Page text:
trained to be a concert pianist. Alan Greenspan, former chairman of the Federal Reserve, was a professional clarinet and saxophone player. The hedge fund billionaire Bruce Kovner is a pianist who took classes at Juilliard.”

Could this item have packed a punch if it opened as follows?

Jim Schwartz, former Curtis grad, is now on Food Stamps and roaming the streets of downtown…

View original 246 more words

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License to fritter

black and white pianistJohann Wolfgang von Goethe (1749-1832, German writer and politician and Franz Schubert’s poet of choicce) thought it futile to try to write without that spark of inspiration.

“My advice therefore is that one should not force anything; it is better to fritter away one’s unproductive days and hours, or sleep through them, than to try at such times to write something which will give one no satisfaction later on.”



Quote from Daily Rituals. How Artists Work. Edited and with text by Mason Curry (Knopf, 2013).

Image credit.

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Was it the piano or the pianist?

C. BechsteinI recently went to a recital given by last year’s Honens winner Pavel Kolesnikov. It was on the new C. Bechstein piano recently acquired by the University of Calgary’s School of Creative and Performing Arts. This was the piano’s debut.

My interest was piqued. Since reading The Piano Shop on the Left Bank (Thad Carhardt) a few years ago, I’ve been curious about hearing performances on pianos other than Steinway and Bösendorfer. 

I found it a bit disappointing and was frustrated that I couldn’t tell whether my dissatisfaction was with the pianist or the instrument. Am I so used to the “perfect” even sound of the Steinway that all else pales? The Steinways, I must add, heard more these days via Youtube than live. 

Have I not been to enough live concerts?

Memories of recitals from my youth came flooding back. My teacher insisted we all attend every piano recital in town. I remember overhearing conversations in the lobby about how fabulous or dreadful the piano was at the time. And feeling clueless about the whole thing.

Can I trust my ears now?

To me the works by Debussy sounded the best on this piano. There was some Rameau that I loved as compositions, but sounded too resonant for how I imagine French Baroque should sound. And the Chopin sounded too brittle.

Was it the pianist or the piano? I don’t know. I’m interested in any feedback.

Russian pianist (and Honens Laureate) Pavel Kolesnikov playing Debussy’s La cathdrale engloutie on – what else? – a Steinway.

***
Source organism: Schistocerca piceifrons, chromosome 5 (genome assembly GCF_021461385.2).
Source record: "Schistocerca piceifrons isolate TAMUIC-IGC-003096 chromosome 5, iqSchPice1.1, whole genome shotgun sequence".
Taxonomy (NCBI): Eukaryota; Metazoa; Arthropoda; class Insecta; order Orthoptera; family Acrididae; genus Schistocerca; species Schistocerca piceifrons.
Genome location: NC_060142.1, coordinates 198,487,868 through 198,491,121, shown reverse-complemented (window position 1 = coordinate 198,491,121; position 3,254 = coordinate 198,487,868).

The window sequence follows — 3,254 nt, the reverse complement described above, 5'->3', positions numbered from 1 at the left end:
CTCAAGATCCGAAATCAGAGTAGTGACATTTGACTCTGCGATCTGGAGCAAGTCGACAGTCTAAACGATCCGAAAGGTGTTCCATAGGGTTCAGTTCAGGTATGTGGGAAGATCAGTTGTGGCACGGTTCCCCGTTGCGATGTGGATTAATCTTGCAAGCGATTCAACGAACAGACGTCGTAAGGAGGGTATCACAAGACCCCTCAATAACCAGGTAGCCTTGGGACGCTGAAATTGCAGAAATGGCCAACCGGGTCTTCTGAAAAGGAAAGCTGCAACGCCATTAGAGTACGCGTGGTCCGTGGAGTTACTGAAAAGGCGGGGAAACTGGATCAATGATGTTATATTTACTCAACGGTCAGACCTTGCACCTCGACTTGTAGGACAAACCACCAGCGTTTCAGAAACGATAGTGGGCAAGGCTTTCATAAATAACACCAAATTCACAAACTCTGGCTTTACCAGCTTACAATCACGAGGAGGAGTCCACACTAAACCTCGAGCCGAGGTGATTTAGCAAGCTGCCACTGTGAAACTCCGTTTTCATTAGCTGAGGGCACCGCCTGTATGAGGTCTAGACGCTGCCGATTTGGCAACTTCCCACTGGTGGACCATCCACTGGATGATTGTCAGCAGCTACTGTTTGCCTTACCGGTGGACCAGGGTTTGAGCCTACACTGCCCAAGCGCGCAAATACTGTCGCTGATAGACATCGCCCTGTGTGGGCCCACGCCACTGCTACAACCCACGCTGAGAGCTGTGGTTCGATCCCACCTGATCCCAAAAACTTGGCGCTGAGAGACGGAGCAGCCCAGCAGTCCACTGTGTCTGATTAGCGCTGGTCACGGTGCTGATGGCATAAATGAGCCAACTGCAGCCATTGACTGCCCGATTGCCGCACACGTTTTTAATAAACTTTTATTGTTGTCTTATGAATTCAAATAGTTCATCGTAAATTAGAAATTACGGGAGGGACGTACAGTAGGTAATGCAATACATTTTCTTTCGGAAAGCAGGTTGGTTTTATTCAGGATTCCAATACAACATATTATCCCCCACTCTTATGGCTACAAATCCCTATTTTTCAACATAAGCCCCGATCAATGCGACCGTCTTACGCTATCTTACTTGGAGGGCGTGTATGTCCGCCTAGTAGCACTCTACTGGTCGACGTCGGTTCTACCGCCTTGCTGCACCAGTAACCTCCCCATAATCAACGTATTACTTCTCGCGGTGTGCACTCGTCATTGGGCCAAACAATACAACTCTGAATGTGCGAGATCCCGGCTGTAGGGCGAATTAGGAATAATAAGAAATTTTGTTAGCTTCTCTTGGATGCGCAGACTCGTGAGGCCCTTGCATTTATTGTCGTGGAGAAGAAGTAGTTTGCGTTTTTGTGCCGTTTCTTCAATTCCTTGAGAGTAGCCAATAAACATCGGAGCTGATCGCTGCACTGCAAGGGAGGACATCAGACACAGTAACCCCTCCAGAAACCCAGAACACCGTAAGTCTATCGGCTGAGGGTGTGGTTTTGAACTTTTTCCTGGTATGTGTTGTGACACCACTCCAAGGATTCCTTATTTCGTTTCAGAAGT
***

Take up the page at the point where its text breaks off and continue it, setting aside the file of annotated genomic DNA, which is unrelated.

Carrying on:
Image: via Sonataharder

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The sense of the beautiful

Russian soldier

“A man should hear a little music, read a little poetry, and see a fine picture every day of his life, in order that worldly cares may not obliterate the sense of the beautiful which God has implanted in the human soul.”

~Johann Wolfgang von Goethe


Image credit: pulpinsidefiction


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No bad tastes

no bad tastes



Image credit.

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Somewhere over the rainbow

In the RCM Grade 9 piano repertoire book – a piano reduction of George Shearing’s arrangement of Harold Arlen’s Somewhere Over the Rainbow. Every grade 9 student latches onto this piece first. They’ve likely played simplified versions along the way, and are now ready for “the real thing.”

It’s tough. The jazz chords are thick and difficult to read. Chords need to be rolled with some careful pedaling. The melody should be voiced – and there are a few other melodic bits that are delightful when they’re brought out as as well.

Don’t assume they’ve actually heard Judy Garland sing this in The Wizard of Oz. A student and I watched it this week – in the midst of me blabbing on about the beauty and longing of her voice and phrasing. I proved my point.

And then, I figured we could listen to George Shearing’s version – which is, after all, the arrangement in the book. It occurred to me I had never heard it.

It’s a completely different feel. And now we’re faced with more artistic and interpretive choices. I’m not sure I like his performance. It seems flippant. I like his lush chords, but with the tenderness of Garland’s performance – more classically interpreted.

And so it goes. Endless food and sound for thought.

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Practice and listen and practice and listen

Brahms… and win a Nobel prize along the way.

Especially if bassoon is your instrument.

In an interview with Thomas Südhof, Nobel prize winner for medicine and physiology, his bassoon teacher gets the credit for teaching him how to do something right. Practice and listen and practice and listen. Hours, and hours, and hours.

Be passionate. “I always try to understand everything I encounter—not only in science, but also historical and political events and music and movies—get to grips with the content, meaning, and process. This is immense fun, as strange as that may sound.”

To relax, drink wine and talk to the people you love. If possible, dine with Mozart to try to figure out the source of his creativity.

And good things then happen …


Read the entire interview in the Lancet, or an abridged, music-bits-only synopsis at Norman Lebrecht’s Slipped Disc.

Illustration: Johannes Brahms by Richard C. Thompson via Composers Illustrated